1588 — Thomas Hobbes was born. Hobbes's social philosophy proposed that people are motivated by self-interest, later called psychological hedonism. Hobbes was an early empiricist who asserted that physical events produce mental experiences. He supposedly was born prematurely because his mother was frightened by news of the approach of the Spanish Armada.
1850 — Francis Galton gave up the life of the idle rich and sailed with an expedition to southwest Africa, thus beginning his life as a scientist.
1898 — Clinical psychologist Morton Prince first hypnotized his patient, "Sally Beauchamp." He later found her to have three separate personalities. This was one of the first well-documented cases of multiple personality.
1909 — The first American institute for research in nervous diseases, the Neurological Institute of New York, was incorporated. The institute opened on October 1, 1909, with Alexander Candlish as the first superintendent.
1912 — James A. Bayton was born. Bayton's research and consulting focused on consumer behavior in the area of commodity marketing. He served as a consultant to the National Association for the Advancement of Colored People and to the military on the effects of racism and segregation. American Psychological Foundation Distinguished Teaching in Psychology Award, 1981.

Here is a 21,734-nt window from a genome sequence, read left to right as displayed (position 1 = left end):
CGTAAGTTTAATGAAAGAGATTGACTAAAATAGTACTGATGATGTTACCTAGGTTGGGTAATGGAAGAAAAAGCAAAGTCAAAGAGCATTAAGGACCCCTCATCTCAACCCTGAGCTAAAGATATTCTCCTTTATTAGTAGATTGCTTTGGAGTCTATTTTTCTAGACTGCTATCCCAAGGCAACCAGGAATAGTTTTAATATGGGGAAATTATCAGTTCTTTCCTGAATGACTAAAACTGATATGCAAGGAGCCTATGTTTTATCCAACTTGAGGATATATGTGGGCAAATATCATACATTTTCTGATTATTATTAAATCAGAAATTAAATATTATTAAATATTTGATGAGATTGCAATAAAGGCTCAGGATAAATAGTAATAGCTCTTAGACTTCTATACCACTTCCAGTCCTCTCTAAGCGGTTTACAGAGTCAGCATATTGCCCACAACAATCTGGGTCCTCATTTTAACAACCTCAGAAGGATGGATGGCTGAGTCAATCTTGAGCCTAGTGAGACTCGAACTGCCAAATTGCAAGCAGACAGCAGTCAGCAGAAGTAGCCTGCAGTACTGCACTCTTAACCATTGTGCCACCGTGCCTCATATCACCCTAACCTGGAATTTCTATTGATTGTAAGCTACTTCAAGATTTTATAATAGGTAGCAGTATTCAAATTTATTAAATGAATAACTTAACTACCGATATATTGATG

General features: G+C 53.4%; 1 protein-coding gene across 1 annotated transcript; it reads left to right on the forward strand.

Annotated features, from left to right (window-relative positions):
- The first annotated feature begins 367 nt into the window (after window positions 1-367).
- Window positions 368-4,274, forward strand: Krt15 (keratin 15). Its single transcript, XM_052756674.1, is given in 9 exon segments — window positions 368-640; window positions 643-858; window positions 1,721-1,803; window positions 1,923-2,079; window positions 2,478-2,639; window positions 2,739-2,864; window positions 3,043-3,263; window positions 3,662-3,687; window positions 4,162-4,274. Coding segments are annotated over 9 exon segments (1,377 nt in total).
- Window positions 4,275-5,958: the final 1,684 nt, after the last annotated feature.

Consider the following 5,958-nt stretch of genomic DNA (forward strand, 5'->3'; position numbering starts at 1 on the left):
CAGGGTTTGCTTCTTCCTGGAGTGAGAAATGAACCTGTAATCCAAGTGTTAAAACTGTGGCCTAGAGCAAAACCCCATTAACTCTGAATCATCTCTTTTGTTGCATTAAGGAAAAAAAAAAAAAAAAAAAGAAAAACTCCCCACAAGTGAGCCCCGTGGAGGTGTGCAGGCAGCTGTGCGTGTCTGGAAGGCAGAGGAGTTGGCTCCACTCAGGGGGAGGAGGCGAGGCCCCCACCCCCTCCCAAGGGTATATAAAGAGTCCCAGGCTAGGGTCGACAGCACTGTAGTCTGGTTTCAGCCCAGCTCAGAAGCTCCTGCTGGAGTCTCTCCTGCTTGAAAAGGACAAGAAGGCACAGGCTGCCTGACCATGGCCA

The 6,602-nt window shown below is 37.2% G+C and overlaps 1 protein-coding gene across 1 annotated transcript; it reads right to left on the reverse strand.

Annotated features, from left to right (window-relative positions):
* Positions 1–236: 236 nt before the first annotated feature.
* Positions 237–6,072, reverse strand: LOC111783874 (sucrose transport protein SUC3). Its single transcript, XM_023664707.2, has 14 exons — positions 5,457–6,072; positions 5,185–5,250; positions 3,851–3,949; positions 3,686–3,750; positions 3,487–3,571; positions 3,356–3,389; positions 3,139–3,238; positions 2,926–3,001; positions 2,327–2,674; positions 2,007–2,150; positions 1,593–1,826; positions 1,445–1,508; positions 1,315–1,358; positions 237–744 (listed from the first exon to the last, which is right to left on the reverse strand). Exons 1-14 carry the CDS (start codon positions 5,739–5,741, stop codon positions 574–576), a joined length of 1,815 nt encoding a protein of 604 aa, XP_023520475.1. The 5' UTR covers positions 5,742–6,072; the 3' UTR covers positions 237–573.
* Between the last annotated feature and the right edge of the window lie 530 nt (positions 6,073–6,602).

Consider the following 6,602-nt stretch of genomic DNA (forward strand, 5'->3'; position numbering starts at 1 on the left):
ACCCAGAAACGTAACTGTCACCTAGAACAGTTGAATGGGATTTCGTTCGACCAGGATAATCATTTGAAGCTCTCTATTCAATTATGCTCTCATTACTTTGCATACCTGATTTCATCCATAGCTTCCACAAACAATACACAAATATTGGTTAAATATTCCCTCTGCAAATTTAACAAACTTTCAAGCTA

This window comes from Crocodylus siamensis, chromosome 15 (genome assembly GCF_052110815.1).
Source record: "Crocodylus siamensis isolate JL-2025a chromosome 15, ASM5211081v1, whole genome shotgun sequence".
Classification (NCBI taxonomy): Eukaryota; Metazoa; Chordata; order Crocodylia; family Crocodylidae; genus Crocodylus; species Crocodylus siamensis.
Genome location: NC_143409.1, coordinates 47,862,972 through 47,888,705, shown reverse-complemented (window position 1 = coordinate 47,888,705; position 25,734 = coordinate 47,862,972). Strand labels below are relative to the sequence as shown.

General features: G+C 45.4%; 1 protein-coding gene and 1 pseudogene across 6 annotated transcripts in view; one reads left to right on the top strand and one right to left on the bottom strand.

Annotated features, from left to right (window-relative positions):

1965 — Roger Brown's classic text Social Psychology was published. Even though this was a textbook, by 1981 it had been cited in over 735 other works and was featured as a "citation classic" by the journal Current Contents.
1979 — The John B. Watson Symposium was held in Greenville, North Carolina, in commemoration of Watson's birth in 1878. Conference participants included B. F. Skinner, Fred Keller, and James V. McConnell.
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